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Wednesday, 22 May 2013
NanoViricides reports stronger cash position; sufficient for first clinical trials
NanoViricides (OTCBB:NNVC), a development stage company creating special purpose nanomaterials for antiviral therapy, said Wednesday its cash position at the end of the first quarter was "sufficient to carry out its initial clinical trials of its first drug candidate."
Current assets, including cash, cash equivalents, collateral advance, and prepaid expenses, rose to $16.9 million as of March 31, from $14.6 million as of December 31, the West Haven, Connecticut-based company said in a statement on Wednesday.
NanoViricides, which is developing drugs against a number of viral diseases including H1N1 swine flu, H5N1 bird flu, seasonal Influenza and HIV, estimated that it currently has sufficient cash in hand to support operations for at least two years at the current rate of cash expenditure, according to the statement.
NanoViricides also estimated that it has sufficient cash in hand to support "initial human clinical trials of its first drug candidate, a broad-spectrum anti-influenza drug in its FluCide&trade program," it said.
The shares rose 1.2 percent to 61.7 cents at 9:56 a.m. They traded as high as 70 cents and as low as 58 cents in earlier trading. The stock gained 28 percent since the beginning of the year through Tuesday.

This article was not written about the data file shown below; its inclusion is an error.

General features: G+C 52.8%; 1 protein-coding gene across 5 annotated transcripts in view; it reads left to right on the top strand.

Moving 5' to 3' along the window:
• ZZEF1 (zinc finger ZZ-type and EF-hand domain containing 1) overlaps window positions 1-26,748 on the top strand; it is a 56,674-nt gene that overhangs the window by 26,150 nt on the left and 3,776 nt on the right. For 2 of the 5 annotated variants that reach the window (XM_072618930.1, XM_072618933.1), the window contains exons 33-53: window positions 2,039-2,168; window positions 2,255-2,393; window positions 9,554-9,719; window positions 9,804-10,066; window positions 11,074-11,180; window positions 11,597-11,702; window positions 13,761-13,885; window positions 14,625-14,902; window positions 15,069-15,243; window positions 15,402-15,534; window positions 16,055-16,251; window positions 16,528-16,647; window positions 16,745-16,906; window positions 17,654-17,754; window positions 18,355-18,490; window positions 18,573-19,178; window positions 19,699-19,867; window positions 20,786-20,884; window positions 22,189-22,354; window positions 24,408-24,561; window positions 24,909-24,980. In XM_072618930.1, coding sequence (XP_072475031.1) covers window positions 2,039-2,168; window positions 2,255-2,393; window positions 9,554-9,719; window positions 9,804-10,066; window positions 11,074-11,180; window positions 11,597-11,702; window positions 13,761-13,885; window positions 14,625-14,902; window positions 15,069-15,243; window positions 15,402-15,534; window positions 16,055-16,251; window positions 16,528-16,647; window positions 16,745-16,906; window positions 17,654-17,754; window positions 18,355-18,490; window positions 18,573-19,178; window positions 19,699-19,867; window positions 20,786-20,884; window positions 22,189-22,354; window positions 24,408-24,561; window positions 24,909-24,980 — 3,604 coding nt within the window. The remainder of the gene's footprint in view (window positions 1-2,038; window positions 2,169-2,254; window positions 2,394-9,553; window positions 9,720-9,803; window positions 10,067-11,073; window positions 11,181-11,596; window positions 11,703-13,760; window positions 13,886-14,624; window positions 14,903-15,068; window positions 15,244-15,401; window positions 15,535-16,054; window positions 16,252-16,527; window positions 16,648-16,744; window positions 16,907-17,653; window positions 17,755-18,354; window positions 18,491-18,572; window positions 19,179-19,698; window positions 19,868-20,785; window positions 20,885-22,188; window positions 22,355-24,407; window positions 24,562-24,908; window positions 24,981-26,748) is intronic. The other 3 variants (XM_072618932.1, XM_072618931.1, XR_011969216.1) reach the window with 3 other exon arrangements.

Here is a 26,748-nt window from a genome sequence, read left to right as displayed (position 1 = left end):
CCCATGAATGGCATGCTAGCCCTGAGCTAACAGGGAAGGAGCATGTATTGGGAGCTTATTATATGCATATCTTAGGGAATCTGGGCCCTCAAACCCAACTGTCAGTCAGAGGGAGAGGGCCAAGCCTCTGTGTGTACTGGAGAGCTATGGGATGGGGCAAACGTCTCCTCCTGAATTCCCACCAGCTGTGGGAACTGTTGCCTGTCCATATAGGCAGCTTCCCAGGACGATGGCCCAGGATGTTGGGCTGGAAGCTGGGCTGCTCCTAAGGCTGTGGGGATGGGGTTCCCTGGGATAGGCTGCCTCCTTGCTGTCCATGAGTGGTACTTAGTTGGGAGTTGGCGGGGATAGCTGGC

During the quarter, the company spent $1.4 million in research and development expenses, or R&D, and $831,400 in general and administrative expenses, or G&A, including stock-based expenses. The company's rate of expenditure was in line with the company's budgeted targets.
The company also said it had raised $6 million from three family offices and a charitable foundation in February, as announced previously. The company announced full retirement of its Series C convertible preferred stock held by Seaside 88, LP, with a cash payment of approximately $2.01 million.
NanoViricides said that all of its drug development programs are progressing satisfactorily. The company is advancing its oral broad-spectrum anti-influenza drug candidate, NV-INF-2, towards IND-enabling studies.
"This may be the first ever nanomedicine drug of any kind that is active when administered orally. This drug is being developed for out-patient influenza cases, and may also be useful for influenza prophylaxis, as in use for the protection of health care workers," the company said.
The company also continues to develop its injectable anti-influenza drug, NV-INF-1, towards IND-enabling studies. "This drug candidate has much greater activity than the oral drug, and is intended for use in hospitalized patients with influenza or potentially influenza-like illness. The company believes it will be useable in immuno-compromised populations, and may receive an orphan drug classification for this indication," the statement said.